Innovation through tubular steel
Although the demand for a closer relation between art, craft and industry dates back to the middle of the 19th century, programmatically it was implemented by Bauhaus. Founded in 1919 in Weimar, an indispensable material for Bauhaus designers from the mid-1920s was bent steel tube, an industrial material which on the one hand embraced industrial manufacturing processes and on the other had the potential to establish a formal idiom that would clean up the overloaded historical precursors, highlighting a spirit of simplicity, functionality and purism. The Bauhaus tables in particular are steeped in this spirit: featuring as they do visible constructions of bent tubular steel, often in conjunction with elements made of laminated wood, and objects which are hard to surpass in terms of minimalist reduction.
Marcel Breuer's Bauhaus Tables
The designer and architect Marcel Breuer, who started his apprenticeship as a carpenter at the Bauhaus in the early 1920s, is inextricably associated with the Bauhaus table. In 1925 Breuer took over the management of the furniture workshop and quickly became an integral part of the institution and an artists who, before he was forced to flee to the USA in 1937, developed a large collection of tubular steel furniture, including numerous Bauhaus tables, almost all of which are produced by Thonet today and belong to the absolute classics of their era. In addition Bauhaus icons such as, for example the S 285 desk, the B 9 side tables designed as a set, and which, available in different heights, can be stacked according to the nesting table principle; or the Laccio coffee tables which Breuer designed in 1925 at the Bauhaus are now produced by Knoll International.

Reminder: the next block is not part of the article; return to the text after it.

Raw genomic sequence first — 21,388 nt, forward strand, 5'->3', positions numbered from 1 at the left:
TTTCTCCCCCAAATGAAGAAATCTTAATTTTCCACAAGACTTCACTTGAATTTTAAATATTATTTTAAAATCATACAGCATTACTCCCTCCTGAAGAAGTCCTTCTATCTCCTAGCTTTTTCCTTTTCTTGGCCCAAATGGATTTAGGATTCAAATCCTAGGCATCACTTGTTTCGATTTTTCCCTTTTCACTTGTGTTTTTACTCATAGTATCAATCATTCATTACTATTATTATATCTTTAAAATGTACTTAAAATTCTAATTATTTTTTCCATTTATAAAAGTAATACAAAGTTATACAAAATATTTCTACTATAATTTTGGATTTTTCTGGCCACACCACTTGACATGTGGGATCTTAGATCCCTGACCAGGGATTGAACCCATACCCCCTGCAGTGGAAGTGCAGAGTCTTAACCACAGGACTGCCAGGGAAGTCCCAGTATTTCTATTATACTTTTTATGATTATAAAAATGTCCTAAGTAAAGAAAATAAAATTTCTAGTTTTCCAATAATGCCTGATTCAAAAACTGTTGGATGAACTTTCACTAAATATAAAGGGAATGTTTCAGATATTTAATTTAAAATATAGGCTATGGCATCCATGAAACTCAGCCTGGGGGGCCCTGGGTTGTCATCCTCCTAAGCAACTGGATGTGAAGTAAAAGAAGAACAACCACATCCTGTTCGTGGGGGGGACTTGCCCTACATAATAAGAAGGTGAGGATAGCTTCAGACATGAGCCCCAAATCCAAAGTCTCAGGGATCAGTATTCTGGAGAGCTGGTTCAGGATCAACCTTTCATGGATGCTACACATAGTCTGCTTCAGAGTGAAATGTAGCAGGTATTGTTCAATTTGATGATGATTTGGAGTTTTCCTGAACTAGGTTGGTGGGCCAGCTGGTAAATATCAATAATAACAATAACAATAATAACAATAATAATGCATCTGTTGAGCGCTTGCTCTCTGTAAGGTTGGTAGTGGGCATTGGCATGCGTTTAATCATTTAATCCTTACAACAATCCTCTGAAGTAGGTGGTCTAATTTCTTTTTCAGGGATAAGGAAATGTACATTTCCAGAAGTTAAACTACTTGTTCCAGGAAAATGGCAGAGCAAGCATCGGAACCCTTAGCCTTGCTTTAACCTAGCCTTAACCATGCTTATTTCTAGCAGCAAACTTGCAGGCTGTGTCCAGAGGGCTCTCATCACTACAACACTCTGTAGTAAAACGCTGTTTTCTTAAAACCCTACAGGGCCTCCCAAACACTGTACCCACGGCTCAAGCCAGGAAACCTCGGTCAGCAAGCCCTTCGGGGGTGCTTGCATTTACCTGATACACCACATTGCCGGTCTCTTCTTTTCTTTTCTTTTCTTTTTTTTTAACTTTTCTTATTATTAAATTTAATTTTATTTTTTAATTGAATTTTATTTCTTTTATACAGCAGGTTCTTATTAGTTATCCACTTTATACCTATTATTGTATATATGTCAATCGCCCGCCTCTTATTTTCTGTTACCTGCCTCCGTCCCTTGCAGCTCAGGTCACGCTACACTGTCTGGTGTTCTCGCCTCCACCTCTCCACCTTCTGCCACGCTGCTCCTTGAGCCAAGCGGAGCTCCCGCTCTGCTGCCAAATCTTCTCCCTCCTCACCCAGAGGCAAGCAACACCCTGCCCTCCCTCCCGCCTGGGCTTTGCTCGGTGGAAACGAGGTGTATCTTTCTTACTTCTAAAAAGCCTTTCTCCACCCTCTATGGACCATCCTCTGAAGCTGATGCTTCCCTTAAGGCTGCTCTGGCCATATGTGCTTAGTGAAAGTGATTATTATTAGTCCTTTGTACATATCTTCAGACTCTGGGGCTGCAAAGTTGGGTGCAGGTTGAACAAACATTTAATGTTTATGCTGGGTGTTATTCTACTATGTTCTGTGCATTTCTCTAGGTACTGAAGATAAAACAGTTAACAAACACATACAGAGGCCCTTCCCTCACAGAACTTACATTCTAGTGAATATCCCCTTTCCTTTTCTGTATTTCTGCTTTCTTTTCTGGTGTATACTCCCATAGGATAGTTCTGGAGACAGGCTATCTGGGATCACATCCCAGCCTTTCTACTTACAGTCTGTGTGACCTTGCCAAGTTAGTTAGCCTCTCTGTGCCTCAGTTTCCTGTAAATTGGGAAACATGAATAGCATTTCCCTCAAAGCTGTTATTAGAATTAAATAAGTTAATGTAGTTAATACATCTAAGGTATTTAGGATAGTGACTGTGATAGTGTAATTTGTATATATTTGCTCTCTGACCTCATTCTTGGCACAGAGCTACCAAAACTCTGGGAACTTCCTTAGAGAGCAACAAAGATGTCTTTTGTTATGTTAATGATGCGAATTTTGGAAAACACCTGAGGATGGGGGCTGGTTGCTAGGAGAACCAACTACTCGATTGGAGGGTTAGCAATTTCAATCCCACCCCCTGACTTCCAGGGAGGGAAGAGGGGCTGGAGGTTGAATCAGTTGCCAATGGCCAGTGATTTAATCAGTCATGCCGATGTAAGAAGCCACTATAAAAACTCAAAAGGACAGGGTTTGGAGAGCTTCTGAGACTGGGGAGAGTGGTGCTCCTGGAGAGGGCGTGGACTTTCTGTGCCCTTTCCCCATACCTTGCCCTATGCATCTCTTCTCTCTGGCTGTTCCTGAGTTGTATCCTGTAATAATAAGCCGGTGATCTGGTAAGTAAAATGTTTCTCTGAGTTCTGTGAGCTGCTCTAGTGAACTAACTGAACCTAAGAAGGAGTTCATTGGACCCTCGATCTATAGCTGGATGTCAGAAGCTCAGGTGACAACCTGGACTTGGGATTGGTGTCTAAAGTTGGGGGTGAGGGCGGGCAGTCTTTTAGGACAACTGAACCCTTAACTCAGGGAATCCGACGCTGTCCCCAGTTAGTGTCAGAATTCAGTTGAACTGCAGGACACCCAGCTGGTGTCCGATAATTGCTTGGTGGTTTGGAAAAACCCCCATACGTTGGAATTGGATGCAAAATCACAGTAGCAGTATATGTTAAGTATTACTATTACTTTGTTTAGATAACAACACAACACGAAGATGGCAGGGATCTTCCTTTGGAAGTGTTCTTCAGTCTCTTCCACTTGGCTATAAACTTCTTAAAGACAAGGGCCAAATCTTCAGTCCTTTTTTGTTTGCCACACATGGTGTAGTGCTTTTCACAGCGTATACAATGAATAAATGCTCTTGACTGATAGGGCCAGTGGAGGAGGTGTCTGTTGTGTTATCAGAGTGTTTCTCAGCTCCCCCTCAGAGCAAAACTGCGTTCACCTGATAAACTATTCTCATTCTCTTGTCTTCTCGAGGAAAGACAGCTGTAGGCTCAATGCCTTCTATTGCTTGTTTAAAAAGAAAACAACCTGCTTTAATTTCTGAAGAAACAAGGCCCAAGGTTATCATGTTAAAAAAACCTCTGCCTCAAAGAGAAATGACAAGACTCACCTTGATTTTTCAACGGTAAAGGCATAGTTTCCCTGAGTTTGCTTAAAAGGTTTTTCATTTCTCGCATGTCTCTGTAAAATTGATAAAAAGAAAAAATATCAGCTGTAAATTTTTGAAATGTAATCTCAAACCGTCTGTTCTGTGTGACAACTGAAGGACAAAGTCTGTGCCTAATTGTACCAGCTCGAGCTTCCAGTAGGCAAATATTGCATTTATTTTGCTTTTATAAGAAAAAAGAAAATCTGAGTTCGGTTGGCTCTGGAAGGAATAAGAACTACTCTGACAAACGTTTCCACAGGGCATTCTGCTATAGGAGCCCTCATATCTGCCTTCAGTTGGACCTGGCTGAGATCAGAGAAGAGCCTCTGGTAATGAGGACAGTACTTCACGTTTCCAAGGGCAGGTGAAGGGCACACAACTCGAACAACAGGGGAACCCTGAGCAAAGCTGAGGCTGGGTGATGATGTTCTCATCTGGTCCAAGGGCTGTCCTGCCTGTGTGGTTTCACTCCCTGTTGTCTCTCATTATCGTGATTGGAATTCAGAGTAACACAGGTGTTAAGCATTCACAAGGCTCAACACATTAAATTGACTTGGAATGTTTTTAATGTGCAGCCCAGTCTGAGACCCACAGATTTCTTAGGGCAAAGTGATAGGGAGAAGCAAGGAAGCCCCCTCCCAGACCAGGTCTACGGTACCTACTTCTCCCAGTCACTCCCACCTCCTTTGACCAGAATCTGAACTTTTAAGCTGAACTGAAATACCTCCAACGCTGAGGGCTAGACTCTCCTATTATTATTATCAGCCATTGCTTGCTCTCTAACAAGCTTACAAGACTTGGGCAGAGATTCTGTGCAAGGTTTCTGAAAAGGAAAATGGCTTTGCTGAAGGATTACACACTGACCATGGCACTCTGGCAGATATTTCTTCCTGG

Couch and side tables in the spirit of the Bauhaus
Not all so-called Bauhaus tables were designed by Marcel Breuer directly at the Bauhaus, but rather many examples were created in the spirit of the Bauhaus movement and embody the concerns of the international, today classic, modern age. A prime example of this classic modernity is, for example, the Adjustable Table E 1027 by the Irish designer Eileen Gray from 1927 - geometric shapes in the style of El Lissitzky meet functional, height-adjustable side table design. The LC10-P table from the legendary LC collection by the architects Le Corbusier, Pierre Jeanneret and Charlotte Periand from 1927 can also be counted among the Bauhaus tables thanks to its clear glass and steel construction.